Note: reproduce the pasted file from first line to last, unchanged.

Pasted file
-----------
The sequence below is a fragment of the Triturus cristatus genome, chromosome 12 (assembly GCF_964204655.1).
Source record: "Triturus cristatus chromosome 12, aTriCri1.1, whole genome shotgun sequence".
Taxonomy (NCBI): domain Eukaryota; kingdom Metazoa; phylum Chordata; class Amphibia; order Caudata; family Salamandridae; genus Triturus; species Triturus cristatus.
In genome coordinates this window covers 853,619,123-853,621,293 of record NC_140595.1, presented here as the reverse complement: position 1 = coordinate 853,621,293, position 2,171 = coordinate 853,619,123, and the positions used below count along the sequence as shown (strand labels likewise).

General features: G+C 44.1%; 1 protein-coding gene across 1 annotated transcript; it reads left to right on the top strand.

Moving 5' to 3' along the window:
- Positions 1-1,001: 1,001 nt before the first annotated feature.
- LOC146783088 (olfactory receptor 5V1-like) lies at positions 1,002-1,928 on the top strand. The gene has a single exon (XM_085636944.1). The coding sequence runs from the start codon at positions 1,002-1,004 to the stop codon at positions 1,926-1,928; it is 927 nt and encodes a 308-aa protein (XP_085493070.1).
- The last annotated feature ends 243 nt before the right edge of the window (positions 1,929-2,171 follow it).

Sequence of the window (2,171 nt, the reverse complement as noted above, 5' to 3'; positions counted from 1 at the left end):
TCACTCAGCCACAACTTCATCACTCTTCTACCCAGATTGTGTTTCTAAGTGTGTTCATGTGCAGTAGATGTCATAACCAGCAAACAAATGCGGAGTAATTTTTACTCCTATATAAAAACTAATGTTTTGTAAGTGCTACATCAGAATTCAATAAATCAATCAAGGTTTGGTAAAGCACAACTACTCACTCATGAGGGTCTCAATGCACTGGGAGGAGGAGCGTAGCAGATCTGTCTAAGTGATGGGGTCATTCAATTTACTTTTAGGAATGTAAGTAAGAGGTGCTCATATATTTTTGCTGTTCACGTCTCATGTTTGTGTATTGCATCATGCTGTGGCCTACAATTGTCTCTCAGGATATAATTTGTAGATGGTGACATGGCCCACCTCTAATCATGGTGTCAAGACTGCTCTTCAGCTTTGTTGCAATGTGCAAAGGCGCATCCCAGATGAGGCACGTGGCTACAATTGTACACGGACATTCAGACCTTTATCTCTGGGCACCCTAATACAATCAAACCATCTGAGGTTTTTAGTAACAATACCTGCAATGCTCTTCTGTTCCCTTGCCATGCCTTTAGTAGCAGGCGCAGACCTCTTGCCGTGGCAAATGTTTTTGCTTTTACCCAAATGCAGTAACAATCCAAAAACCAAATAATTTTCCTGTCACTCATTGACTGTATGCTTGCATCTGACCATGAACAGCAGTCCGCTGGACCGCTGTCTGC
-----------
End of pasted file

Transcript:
The sequence below is a fragment of the Triturus cristatus genome, chromosome 12 (assembly GCF_964204655.1).
Source record: "Triturus cristatus chromosome 12, aTriCri1.1, whole genome shotgun sequence".
Taxonomy (NCBI): domain Eukaryota; kingdom Metazoa; phylum Chordata; class Amphibia; order Caudata; family Salamandridae; genus Triturus; species Triturus cristatus.
In genome coordinates this window covers 853,619,123-853,621,293 of record NC_140595.1, presented here as the reverse complement: position 1 = coordinate 853,621,293, position 2,171 = coordinate 853,619,123, and the positions used below count along the sequence as shown (strand labels likewise).

General features: G+C 44.1%; 1 protein-coding gene across 1 annotated transcript; it reads left to right on the top strand.

Moving 5' to 3' along the window:
- Positions 1-1,001: 1,001 nt before the first annotated feature.
- LOC146783088 (olfactory receptor 5V1-like) lies at positions 1,002-1,928 on the top strand. The gene has a single exon (XM_085636944.1). The coding sequence runs from the start codon at positions 1,002-1,004 to the stop codon at positions 1,926-1,928; it is 927 nt and encodes a 308-aa protein (XP_085493070.1).
- The last annotated feature ends 243 nt before the right edge of the window (positions 1,929-2,171 follow it).

Sequence of the window (2,171 nt, the reverse complement as noted above, 5' to 3'; positions counted from 1 at the left end):
TCACTCAGCCACAACTTCATCACTCTTCTACCCAGATTGTGTTTCTAAGTGTGTTCATGTGCAGTAGATGTCATAACCAGCAAACAAATGCGGAGTAATTTTTACTCCTATATAAAAACTAATGTTTTGTAAGTGCTACATCAGAATTCAATAAATCAATCAAGGTTTGGTAAAGCACAACTACTCACTCATGAGGGTCTCAATGCACTGGGAGGAGGAGCGTAGCAGATCTGTCTAAGTGATGGGGTCATTCAATTTACTTTTAGGAATGTAAGTAAGAGGTGCTCATATATTTTTGCTGTTCACGTCTCATGTTTGTGTATTGCATCATGCTGTGGCCTACAATTGTCTCTCAGGATATAATTTGTAGATGGTGACATGGCCCACCTCTAATCATGGTGTCAAGACTGCTCTTCAGCTTTGTTGCAATGTGCAAAGGCGCATCCCAGATGAGGCACGTGGCTACAATTGTACACGGACATTCAGACCTTTATCTCTGGGCACCCTAATACAATCAAACCATCTGAGGTTTTTAGTAACAATACCTGCAATGCTCTTCTGTTCCCTTGCCATGCCTTTAGTAGCAGGCGCAGACCTCTTGCCGTGGCAAATGTTTTTGCTTTTACCCAAATGCAGTAACAATCCAAAAACCAAATAATTTTCCTGTCACTCATTGACTGTATGCTTGCATCTGACCATGAACAGCAGTCCGCTGGACCGCTGTCTGC